Hold for 3-5 seconds for 10 repetitions, 2-3 sets. Build the amount of tension and repetitions as possible.

Shoulder Blade Exercises

Poor shoulder blade strength and coordination play a large role in shoulder health. Outside of addressing the rotator cuff muscles (as described above), a good upper back program can also help in the healing process. For a full resource on upper back exercises that focus on scapular strength, look below. Make sure to keep your specific symptoms in mind to decide what is appropriate for you.

Best Exercises for Upper Back Pain

Benefits of Exercise for Shoulder Impingement Syndrome

Proper shoulder impingement exercises will provide better circulation to injured areas. They will help restore muscular and postural balance to the rotator cuff and entire shoulder girdle. Ultimately, this will help increase the subacromial space that is causing irritation to local tissues, such as the rotator cuff and bursa (cushions built into the shoulder to minimize friction with movement). Good shoulder joint biomechanics will take pressure of injured tissues and allow them to heal and move properly.

Exercise Tips

Here are some simple tips to keep in mind when exercising the shoulder:

  • Choose light exercises that allow the neck and bigger shoulder muscles to stay relaxed (to focus more specifically on the rotator cuff and shoulder blades).
  • Focus on keeping good posture to decrease strain and pinching felt in the shoulder.
  • Start slow and controlled with light weights and build as tolerated when symptoms improve.
  • Start with exercises that keep your arms close to your side and range of motion small. Progress to higher elevation of the arms only as tolerated
  • Listen to your symptoms to decide if you are on track. Mild muscle soreness is expected. However, onset of moderate to severe symptoms, particularly at the original area of pain, should be noted and exercise should be adjusted.

Shoulder Impingement Treatment

Shoulder Impingement Stretches

Exercises to Avoid

Activities that involve overhead arm movements, like throwing a ball or swimming, can be hard on the shoulders and cause overuse when you’re trying to recover. Additionally, overhead presses, push-ups, and pull-downs promote larger muscle recruitment and can aggravate shoulder symptoms. Try taking a break from these to give injured tissues a much-needed break.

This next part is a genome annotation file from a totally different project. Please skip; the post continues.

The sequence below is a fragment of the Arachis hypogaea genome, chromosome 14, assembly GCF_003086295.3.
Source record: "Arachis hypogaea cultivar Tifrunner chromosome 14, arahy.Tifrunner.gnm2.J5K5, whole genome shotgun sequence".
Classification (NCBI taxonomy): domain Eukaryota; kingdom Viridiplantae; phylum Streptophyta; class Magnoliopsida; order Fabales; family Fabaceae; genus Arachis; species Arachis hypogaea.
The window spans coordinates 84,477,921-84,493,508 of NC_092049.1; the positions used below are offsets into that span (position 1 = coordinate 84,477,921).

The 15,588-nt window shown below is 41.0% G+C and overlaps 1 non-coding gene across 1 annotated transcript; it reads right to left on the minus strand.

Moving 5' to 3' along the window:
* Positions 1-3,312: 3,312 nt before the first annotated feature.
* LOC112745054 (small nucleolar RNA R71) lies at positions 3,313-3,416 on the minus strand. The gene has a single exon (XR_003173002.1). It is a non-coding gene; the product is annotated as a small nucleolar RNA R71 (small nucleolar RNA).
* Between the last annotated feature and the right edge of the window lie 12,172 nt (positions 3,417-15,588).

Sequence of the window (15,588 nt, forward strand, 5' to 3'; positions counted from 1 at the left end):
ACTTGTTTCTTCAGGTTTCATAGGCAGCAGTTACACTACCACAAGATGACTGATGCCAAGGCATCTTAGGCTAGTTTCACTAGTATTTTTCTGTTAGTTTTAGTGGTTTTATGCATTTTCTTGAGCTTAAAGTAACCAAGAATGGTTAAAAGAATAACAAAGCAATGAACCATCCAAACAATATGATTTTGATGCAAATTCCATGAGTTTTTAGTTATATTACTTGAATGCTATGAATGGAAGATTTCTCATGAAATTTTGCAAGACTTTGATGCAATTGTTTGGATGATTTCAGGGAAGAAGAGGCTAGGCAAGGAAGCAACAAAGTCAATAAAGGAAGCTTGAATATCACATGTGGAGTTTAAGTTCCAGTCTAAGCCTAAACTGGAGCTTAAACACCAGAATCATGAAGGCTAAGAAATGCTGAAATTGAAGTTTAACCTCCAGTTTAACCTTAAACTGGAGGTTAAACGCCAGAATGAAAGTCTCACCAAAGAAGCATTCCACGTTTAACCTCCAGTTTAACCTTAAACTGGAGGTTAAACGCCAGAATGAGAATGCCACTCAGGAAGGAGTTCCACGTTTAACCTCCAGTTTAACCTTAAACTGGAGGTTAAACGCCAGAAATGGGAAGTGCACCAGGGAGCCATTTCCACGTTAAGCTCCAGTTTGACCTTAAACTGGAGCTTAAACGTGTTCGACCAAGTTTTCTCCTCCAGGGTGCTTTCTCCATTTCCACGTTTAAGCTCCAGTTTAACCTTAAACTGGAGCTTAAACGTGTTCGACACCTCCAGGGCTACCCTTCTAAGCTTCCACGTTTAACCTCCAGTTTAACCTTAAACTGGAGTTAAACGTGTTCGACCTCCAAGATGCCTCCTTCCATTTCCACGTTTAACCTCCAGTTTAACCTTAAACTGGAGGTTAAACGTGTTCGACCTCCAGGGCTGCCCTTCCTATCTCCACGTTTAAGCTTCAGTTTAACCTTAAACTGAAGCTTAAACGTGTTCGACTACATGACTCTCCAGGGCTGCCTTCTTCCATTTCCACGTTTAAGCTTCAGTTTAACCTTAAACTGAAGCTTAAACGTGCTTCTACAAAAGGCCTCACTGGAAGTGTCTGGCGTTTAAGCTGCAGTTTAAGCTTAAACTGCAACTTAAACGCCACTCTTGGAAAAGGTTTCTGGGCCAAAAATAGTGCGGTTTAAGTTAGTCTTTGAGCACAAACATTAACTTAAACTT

It is better to target the small muscle groups in the shoulders independently, with body weight, free weights, or resistance bands.

Pay Attention to Your Symptoms

In truth, there are no specific movements that are absolutely off-limits when healing. It is more crucial to stay in tune with your body and pay attention to how your shoulder feels. Any move that causes the upper body, especially the neck, or back to tense is generally too hard and will strain the shoulder. Initially, try to avoid high-intensity moves in large ranges of motion (especially rotation and overhead movements). Ultimately, you should gradually build into them as you gain control and you heal.

Staying Safe While Exercising With a Shoulder Impingement

Start with low reps and light resistance. You should always feel comfortable with the exercises you are completing. If you are not sure where to start, seek medical advice from an orthopedic surgeon, physical therapist or other trusted healthcare professional.

Physical Therapy for Shoulder Impingement

If you experience any of the following symptoms, seek help immediately as there may be a more serious issue going on. More serious problems may include bursitis, frozen shoulder, a rotator cuff tear, spinal cord damage, nerve damage, and more.

  • Onset of numbness and tingling in the neck, shoulder, or arms.
  • Rapid and distinct loss of strength in the shoulders, arms, or hands.
  • Changes in your overall balance.
  • Decreased quality of life.
  • Trouble sleeping.
  • Changes in bladder or bowel control.



Jaydee Vykoukal, PT, DPT
Jaydee Vykoukal, PT, DPT

JayDee Vykoukal is a Doctor of Physical Therapy, owner of the healthy habit platform Health Means Wealth, and freelance medical writer. She loves traveling and spending time with her family in nature. Her passion is helping others continue to participate in the activities they love through education and proper exercise.